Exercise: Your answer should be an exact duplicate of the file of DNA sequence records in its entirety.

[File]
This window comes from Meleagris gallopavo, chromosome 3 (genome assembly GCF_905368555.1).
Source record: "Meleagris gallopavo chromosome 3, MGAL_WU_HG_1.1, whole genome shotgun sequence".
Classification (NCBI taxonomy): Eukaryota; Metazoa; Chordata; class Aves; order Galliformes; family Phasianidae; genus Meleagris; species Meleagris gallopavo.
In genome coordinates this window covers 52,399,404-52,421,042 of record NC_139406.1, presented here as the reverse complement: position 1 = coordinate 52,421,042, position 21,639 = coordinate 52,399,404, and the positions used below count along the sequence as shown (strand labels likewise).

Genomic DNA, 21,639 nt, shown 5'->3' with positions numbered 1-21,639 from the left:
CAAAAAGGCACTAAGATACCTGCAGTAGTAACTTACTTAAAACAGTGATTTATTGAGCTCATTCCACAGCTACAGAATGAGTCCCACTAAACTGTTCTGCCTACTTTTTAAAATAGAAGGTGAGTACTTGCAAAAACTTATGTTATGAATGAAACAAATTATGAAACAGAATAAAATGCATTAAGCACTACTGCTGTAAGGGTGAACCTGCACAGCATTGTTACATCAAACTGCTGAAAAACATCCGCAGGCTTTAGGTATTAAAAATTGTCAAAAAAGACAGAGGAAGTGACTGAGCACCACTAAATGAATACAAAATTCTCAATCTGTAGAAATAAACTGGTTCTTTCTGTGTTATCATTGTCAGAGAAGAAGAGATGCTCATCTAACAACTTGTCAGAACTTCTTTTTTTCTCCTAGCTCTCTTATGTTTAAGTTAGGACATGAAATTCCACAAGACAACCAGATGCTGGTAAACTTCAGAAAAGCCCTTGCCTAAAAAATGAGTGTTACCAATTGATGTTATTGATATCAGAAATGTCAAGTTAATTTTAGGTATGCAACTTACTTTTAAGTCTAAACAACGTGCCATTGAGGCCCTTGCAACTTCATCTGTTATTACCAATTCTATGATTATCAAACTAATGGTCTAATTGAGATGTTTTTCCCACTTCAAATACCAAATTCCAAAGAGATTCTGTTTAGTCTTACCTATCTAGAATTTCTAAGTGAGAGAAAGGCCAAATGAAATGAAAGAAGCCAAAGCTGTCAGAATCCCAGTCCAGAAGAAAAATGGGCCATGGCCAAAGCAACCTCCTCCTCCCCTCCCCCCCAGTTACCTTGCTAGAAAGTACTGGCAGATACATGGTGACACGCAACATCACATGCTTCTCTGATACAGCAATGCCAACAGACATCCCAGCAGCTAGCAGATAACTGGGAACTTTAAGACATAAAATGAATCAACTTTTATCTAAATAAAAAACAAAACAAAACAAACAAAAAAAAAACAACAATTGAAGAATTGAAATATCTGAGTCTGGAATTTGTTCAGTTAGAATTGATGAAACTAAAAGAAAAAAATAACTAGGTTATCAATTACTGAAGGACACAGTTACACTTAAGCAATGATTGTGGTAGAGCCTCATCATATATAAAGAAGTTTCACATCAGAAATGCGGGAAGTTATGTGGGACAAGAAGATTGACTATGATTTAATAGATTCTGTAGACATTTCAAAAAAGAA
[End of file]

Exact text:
This window comes from Meleagris gallopavo, chromosome 3 (genome assembly GCF_905368555.1).
Source record: "Meleagris gallopavo chromosome 3, MGAL_WU_HG_1.1, whole genome shotgun sequence".
Classification (NCBI taxonomy): Eukaryota; Metazoa; Chordata; class Aves; order Galliformes; family Phasianidae; genus Meleagris; species Meleagris gallopavo.
In genome coordinates this window covers 52,399,404-52,421,042 of record NC_139406.1, presented here as the reverse complement: position 1 = coordinate 52,421,042, position 21,639 = coordinate 52,399,404, and the positions used below count along the sequence as shown (strand labels likewise).

Genomic DNA, 21,639 nt, shown 5'->3' with positions numbered 1-21,639 from the left:
CAAAAAGGCACTAAGATACCTGCAGTAGTAACTTACTTAAAACAGTGATTTATTGAGCTCATTCCACAGCTACAGAATGAGTCCCACTAAACTGTTCTGCCTACTTTTTAAAATAGAAGGTGAGTACTTGCAAAAACTTATGTTATGAATGAAACAAATTATGAAACAGAATAAAATGCATTAAGCACTACTGCTGTAAGGGTGAACCTGCACAGCATTGTTACATCAAACTGCTGAAAAACATCCGCAGGCTTTAGGTATTAAAAATTGTCAAAAAAGACAGAGGAAGTGACTGAGCACCACTAAATGAATACAAAATTCTCAATCTGTAGAAATAAACTGGTTCTTTCTGTGTTATCATTGTCAGAGAAGAAGAGATGCTCATCTAACAACTTGTCAGAACTTCTTTTTTTCTCCTAGCTCTCTTATGTTTAAGTTAGGACATGAAATTCCACAAGACAACCAGATGCTGGTAAACTTCAGAAAAGCCCTTGCCTAAAAAATGAGTGTTACCAATTGATGTTATTGATATCAGAAATGTCAAGTTAATTTTAGGTATGCAACTTACTTTTAAGTCTAAACAACGTGCCATTGAGGCCCTTGCAACTTCATCTGTTATTACCAATTCTATGATTATCAAACTAATGGTCTAATTGAGATGTTTTTCCCACTTCAAATACCAAATTCCAAAGAGATTCTGTTTAGTCTTACCTATCTAGAATTTCTAAGTGAGAGAAAGGCCAAATGAAATGAAAGAAGCCAAAGCTGTCAGAATCCCAGTCCAGAAGAAAAATGGGCCATGGCCAAAGCAACCTCCTCCTCCCCTCCCCCCCAGTTACCTTGCTAGAAAGTACTGGCAGATACATGGTGACACGCAACATCACATGCTTCTCTGATACAGCAATGCCAACAGACATCCCAGCAGCTAGCAGATAACTGGGAACTTTAAGACATAAAATGAATCAACTTTTATCTAAATAAAAAACAAAACAAAACAAACAAAAAAAAAACAACAATTGAAGAATTGAAATATCTGAGTCTGGAATTTGTTCAGTTAGAATTGATGAAACTAAAAGAAAAAAATAACTAGGTTATCAATTACTGAAGGACACAGTTACACTTAAGCAATGATTGTGGTAGAGCCTCATCATATATAAAGAAGTTTCACATCAGAAATGCGGGAAGTTATGTGGGACAAGAAGATTGACTATGATTTAATAGATTCTGTAGACATTTCAAAAAAGAA